As Prepared for Delivery on March 16, 2023
Thank you very much, Justin and Tom, for your presentation on this final rule to amend the maturity requirements for subordinated debt notes and grandfathered secondary capital under the NCUA’s current subordinated debt rule. I appreciate your efforts to expeditiously finalize this rule, which I will support because it facilitates the access of eligible credit unions to the U.S. Department of the Treasury’s Emergency Capital Investment Program, or ECIP for short.
Congress created ECIP to support the communities of color and low-income households hit hardest by the COVID-19 pandemic’s financial and economic disruptions. With rising interest rates, lingering inflation, and continuing economic uncertainty, under-resourced families and communities face many challenges. ECIP funding is a much-needed boost to these communities, allowing them to address short-term needs and achieve long-term financial stability.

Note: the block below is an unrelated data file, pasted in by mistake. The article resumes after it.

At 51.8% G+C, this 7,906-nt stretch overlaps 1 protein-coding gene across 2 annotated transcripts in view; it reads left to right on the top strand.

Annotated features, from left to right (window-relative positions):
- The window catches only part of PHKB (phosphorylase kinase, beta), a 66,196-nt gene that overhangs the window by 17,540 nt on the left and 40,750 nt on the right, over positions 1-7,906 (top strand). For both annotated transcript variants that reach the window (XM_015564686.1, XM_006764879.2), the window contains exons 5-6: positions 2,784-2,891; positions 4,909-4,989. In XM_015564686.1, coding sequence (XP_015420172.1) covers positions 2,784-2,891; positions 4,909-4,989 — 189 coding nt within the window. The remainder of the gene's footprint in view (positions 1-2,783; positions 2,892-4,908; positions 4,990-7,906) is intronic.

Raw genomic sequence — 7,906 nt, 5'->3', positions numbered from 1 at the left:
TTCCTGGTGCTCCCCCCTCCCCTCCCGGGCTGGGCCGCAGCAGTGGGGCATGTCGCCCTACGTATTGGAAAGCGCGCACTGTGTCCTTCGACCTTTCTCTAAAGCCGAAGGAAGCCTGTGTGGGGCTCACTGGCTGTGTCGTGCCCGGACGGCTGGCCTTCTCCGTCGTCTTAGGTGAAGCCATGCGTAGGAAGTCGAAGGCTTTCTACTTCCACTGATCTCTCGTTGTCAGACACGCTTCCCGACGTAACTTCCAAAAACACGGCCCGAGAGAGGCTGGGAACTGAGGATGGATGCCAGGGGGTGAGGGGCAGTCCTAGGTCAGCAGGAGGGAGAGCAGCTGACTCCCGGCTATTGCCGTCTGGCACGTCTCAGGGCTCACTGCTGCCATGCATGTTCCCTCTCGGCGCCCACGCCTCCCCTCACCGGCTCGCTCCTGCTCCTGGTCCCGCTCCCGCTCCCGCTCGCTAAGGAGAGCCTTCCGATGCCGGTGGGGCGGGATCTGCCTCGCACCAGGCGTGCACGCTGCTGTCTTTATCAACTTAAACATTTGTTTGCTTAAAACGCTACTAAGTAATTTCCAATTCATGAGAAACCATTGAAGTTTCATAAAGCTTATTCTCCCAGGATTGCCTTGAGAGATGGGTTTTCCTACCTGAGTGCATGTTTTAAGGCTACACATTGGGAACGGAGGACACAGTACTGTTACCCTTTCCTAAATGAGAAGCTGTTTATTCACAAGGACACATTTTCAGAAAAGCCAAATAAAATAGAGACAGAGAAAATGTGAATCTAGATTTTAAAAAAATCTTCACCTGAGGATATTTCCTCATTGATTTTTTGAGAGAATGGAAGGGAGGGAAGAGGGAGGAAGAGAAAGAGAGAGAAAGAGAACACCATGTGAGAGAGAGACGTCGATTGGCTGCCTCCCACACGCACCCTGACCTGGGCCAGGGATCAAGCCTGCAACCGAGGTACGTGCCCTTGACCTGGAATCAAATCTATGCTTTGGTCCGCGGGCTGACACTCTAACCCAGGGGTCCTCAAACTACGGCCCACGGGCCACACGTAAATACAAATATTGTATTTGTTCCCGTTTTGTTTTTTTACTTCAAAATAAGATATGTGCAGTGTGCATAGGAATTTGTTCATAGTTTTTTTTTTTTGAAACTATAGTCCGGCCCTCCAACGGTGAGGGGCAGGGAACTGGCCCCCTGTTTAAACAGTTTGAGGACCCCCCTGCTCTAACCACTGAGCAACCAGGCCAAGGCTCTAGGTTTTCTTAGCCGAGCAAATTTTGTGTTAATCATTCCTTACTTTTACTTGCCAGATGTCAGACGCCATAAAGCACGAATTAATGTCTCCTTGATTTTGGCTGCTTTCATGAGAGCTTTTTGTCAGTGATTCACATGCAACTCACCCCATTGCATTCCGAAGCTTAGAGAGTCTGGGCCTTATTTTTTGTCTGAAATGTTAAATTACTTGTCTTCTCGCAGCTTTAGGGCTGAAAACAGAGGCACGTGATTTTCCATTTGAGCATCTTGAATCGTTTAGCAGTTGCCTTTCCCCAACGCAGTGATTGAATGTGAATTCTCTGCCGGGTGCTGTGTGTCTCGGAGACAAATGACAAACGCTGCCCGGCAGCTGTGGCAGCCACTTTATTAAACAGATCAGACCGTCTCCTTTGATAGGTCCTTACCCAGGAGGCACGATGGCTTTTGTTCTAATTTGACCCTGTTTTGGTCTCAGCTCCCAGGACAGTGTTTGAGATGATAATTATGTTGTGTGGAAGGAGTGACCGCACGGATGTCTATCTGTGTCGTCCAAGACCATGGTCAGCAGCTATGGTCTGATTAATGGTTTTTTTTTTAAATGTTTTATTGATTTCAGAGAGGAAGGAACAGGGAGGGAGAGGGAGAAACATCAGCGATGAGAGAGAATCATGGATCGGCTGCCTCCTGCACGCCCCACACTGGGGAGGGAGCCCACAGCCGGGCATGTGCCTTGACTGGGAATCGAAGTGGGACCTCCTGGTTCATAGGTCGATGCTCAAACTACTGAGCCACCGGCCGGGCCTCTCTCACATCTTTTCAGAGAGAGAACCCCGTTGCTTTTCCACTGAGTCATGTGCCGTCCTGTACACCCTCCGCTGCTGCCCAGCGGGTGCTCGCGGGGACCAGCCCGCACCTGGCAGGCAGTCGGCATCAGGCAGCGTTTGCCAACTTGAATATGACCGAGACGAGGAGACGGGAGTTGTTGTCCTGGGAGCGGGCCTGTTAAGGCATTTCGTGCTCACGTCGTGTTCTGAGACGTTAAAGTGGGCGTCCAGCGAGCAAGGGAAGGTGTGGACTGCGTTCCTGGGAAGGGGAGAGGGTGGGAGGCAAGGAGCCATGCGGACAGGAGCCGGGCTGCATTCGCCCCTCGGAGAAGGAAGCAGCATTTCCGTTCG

Since ECIPs launch in 2021, 83 credit unions have received approximately $2.3 billion in capital investments. What’s more, a new ECIP funding round is underway, and we must ensure those recipients can quickly deploy the funds. This rule does just that.
Specifically, this final rule requires any credit union seeking to issue subordinated debt notes with maturities longer than 20 years to demonstrate how such instruments would continue to be considered “debt.” This final rule also extends the regulatory capital treatment of grandfathered secondary capital underwritten to the later of 30 years from the date of issuance or January 1, 2052. Lastly, four minor modifications to the current rule will make the regulation more user-friendly and increase flexibility for credit unions.